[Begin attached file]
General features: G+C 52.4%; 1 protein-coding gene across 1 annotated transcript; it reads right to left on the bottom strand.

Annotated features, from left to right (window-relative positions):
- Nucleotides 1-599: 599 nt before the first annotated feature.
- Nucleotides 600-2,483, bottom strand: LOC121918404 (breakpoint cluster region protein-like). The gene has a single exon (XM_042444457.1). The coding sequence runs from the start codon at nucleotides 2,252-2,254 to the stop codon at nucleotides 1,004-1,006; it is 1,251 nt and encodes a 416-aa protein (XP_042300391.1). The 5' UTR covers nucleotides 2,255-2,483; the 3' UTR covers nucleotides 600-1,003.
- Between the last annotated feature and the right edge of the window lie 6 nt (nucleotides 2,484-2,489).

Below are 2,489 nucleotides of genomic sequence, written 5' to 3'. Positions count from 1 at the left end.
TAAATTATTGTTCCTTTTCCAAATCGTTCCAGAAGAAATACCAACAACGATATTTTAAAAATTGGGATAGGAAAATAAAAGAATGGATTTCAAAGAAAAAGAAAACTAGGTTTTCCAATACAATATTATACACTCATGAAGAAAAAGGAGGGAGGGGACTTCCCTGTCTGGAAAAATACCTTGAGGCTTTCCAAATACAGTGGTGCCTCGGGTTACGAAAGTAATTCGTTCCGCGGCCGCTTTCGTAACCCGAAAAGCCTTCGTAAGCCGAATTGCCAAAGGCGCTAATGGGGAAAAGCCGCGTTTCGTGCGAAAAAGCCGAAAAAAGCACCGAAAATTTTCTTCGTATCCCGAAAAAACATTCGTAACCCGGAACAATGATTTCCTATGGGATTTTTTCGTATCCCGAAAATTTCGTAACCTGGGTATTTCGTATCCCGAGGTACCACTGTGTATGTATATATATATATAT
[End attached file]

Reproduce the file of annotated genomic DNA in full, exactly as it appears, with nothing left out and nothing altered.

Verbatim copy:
General features: G+C 52.4%; 1 protein-coding gene across 1 annotated transcript; it reads right to left on the bottom strand.

Annotated features, from left to right (window-relative positions):
- Nucleotides 1-599: 599 nt before the first annotated feature.
- Nucleotides 600-2,483, bottom strand: LOC121918404 (breakpoint cluster region protein-like). The gene has a single exon (XM_042444457.1). The coding sequence runs from the start codon at nucleotides 2,252-2,254 to the stop codon at nucleotides 1,004-1,006; it is 1,251 nt and encodes a 416-aa protein (XP_042300391.1). The 5' UTR covers nucleotides 2,255-2,483; the 3' UTR covers nucleotides 600-1,003.
- Between the last annotated feature and the right edge of the window lie 6 nt (nucleotides 2,484-2,489).

Below are 2,489 nucleotides of genomic sequence, written 5' to 3'. Positions count from 1 at the left end.
TAAATTATTGTTCCTTTTCCAAATCGTTCCAGAAGAAATACCAACAACGATATTTTAAAAATTGGGATAGGAAAATAAAAGAATGGATTTCAAAGAAAAAGAAAACTAGGTTTTCCAATACAATATTATACACTCATGAAGAAAAAGGAGGGAGGGGACTTCCCTGTCTGGAAAAATACCTTGAGGCTTTCCAAATACAGTGGTGCCTCGGGTTACGAAAGTAATTCGTTCCGCGGCCGCTTTCGTAACCCGAAAAGCCTTCGTAAGCCGAATTGCCAAAGGCGCTAATGGGGAAAAGCCGCGTTTCGTGCGAAAAAGCCGAAAAAAGCACCGAAAATTTTCTTCGTATCCCGAAAAAACATTCGTAACCCGGAACAATGATTTCCTATGGGATTTTTTCGTATCCCGAAAATTTCGTAACCTGGGTATTTCGTATCCCGAGGTACCACTGTGTATGTATATATATATATAT